This book addresses different dimensions of cosmopolitanism in the Portuguese-speaking world which have caused much debate, such as migration and globalisation. The volume includes contributions from leading specialists in History, Musicology, Literary Studies, Anthropology and Political Sciences. It focuses on specific processes in Brazil, Portugal, West Africa, Angola, and other parts of the world, from the sixteenth century to the present. Central topics are intercontinental trading elites, the cultural impact of forced and voluntary migration, the republic of letters, the possibilities created by freemasonry and liberalism, the adaptation of the Azorean Holy Ghost Feast to the United States, international links of conservative politicians, the international projection of the new Angolan elite, architecture and urban planning.
Contributors are: Vanda Anastácio, Cátia Antunes, Paulo Arruda, Francisco Bethencourt, Toby Green, Philip J. Havik, David R. M. Irving, João Leal, Giovanni Leoni, Ricardo Soares de Oliveira, António Costa Pinto, and Phillip Rothwell.
The Accademia Pontaniana
: A Model of a Humanist Network is an exploration of the vast intellectual networks which developed around the fifteenth century humanist Pontano. It includes the densely knit network which emerged in Naples, the
Accademia Pontaniana, as well as the loosely knit networks which developed between the members of this academy and other humanists and academies outside of Naples. Shulamit Furstenberg-Levi points to the links between the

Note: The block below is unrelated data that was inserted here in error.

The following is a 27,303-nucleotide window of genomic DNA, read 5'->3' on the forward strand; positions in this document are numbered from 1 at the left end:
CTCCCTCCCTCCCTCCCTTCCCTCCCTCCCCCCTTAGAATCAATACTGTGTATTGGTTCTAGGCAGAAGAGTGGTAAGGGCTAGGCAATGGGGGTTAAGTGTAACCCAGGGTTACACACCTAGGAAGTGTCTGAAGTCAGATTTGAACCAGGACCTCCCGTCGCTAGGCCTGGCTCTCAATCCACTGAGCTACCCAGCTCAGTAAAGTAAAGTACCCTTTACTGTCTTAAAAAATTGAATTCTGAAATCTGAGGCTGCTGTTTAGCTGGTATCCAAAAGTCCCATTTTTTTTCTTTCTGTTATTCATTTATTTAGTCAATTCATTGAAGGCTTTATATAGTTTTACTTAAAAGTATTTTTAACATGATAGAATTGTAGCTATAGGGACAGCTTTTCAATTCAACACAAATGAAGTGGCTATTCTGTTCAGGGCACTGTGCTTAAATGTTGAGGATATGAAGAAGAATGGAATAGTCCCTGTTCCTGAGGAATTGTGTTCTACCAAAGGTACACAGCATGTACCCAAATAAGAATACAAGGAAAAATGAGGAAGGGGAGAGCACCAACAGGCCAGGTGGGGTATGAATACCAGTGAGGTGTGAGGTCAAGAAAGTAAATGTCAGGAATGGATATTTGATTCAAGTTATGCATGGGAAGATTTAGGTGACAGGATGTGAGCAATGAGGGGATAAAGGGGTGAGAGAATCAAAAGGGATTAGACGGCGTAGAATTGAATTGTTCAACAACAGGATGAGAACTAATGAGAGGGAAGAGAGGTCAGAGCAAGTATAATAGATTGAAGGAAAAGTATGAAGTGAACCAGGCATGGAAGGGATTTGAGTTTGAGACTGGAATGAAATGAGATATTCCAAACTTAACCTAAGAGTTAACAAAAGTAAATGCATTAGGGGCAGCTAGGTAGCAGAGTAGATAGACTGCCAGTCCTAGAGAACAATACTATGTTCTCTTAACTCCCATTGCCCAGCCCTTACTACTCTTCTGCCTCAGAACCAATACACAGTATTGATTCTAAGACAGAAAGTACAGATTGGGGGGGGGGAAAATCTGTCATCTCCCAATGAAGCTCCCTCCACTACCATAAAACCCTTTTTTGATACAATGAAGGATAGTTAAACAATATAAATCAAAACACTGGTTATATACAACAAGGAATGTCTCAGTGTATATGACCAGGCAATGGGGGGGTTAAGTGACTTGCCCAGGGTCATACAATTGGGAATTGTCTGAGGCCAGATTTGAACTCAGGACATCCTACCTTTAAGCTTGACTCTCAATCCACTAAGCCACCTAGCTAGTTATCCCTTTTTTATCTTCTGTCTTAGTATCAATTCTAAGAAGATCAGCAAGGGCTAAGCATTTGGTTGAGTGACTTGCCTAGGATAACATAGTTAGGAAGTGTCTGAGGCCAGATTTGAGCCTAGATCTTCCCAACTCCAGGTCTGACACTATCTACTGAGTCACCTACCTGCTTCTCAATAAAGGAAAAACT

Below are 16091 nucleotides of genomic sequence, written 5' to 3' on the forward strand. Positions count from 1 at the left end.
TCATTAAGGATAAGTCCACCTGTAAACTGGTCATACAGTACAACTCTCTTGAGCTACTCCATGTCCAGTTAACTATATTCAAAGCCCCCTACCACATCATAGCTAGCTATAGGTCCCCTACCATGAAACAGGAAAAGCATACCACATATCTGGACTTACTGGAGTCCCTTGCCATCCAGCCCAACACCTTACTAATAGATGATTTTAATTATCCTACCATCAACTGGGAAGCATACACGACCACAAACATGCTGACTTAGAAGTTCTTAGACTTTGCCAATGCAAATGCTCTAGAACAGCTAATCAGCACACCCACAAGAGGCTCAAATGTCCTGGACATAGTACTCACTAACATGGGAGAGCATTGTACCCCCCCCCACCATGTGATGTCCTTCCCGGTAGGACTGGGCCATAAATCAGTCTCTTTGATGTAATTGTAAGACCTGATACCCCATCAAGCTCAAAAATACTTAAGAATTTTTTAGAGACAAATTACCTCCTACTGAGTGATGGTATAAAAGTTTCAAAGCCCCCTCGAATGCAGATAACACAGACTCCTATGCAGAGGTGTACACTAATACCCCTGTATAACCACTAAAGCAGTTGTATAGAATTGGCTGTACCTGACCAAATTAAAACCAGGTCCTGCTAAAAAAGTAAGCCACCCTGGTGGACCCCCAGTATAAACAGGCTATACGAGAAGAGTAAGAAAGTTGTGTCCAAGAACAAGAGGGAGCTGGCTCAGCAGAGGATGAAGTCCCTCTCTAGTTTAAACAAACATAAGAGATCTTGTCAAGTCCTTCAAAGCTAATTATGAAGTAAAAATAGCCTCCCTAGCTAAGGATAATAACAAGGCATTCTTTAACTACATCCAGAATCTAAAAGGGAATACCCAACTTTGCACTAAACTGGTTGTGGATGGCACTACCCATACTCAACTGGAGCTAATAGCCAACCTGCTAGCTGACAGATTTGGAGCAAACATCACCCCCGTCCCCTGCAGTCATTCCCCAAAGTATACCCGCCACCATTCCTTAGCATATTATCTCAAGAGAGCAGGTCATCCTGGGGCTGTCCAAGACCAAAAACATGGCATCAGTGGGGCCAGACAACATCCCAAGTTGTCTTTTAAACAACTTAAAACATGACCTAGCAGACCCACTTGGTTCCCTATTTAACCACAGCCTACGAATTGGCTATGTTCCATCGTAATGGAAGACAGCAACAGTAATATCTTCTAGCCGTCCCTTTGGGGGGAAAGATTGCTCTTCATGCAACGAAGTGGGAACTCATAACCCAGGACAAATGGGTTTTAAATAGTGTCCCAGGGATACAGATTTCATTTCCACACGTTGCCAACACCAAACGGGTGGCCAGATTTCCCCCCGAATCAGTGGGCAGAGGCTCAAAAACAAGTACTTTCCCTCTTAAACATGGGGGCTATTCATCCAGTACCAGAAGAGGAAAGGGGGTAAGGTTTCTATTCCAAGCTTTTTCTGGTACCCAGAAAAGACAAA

Accademia Pontaniana and other sodalities in Southern Italy, and to the lineage between fifteenth century informal academies and sixteenth century institutional Academies. In this study recent sociological theory is applied to understand Renaissance academies and the vertical and horizontal links between them.
Building the Atlantic Empires explores the relationship between state recruitment of unfree labor and capitalist and imperial development. Contributors show Western European states as agents of capitalist expansion, imposing diverse forms of bondage on workers for infrastructural, plantation, and military labor.
Extending the prolific literature on racial slavery, these essays help transcend imperial, colonial, geographic, and historiographic boundaries through comparative insights into multiple forms and ideologies of unfree labor as they evolved over the course of four centuries in the Dutch, French, English, Spanish, and Portuguese empires. The book raises new questions for scholars seeking connections between the history of servitude and slavery and the ways in which capitalism and imperialism transformed the Atlantic world and beyond.
Contributors are: Pepijn Brandon, Rafael Chambouleyron, James Coltrain, John Donoghue, Karwan Fatah-Black, Elizabeth Heath, Evelyn P. Jennings, and Anna Suranyi. With a foreword by Peter Way.
Hunters in Transition provides a new outline of the early history of the Sámi, the indigenous population of northernmost Europe. Discussing crucial issues such as the formation of Sámi ethnicity, interaction with chieftain and state societies, and the transition from hunting to reindeer herding, the book departs from the common trope whereby native encounters with other cultures, state societies, and “modernity”, are depicted mainly in negative terms. Far from always victimizing “the other”, the interaction with outside societies played a crucial role in generating and maintaining a number of features considered integral to Sámi culture. At the same time the authors also emphasize internal processes and dynamics and show how these have greatly contributed to the diverse historical trajectories with which this book is concerned.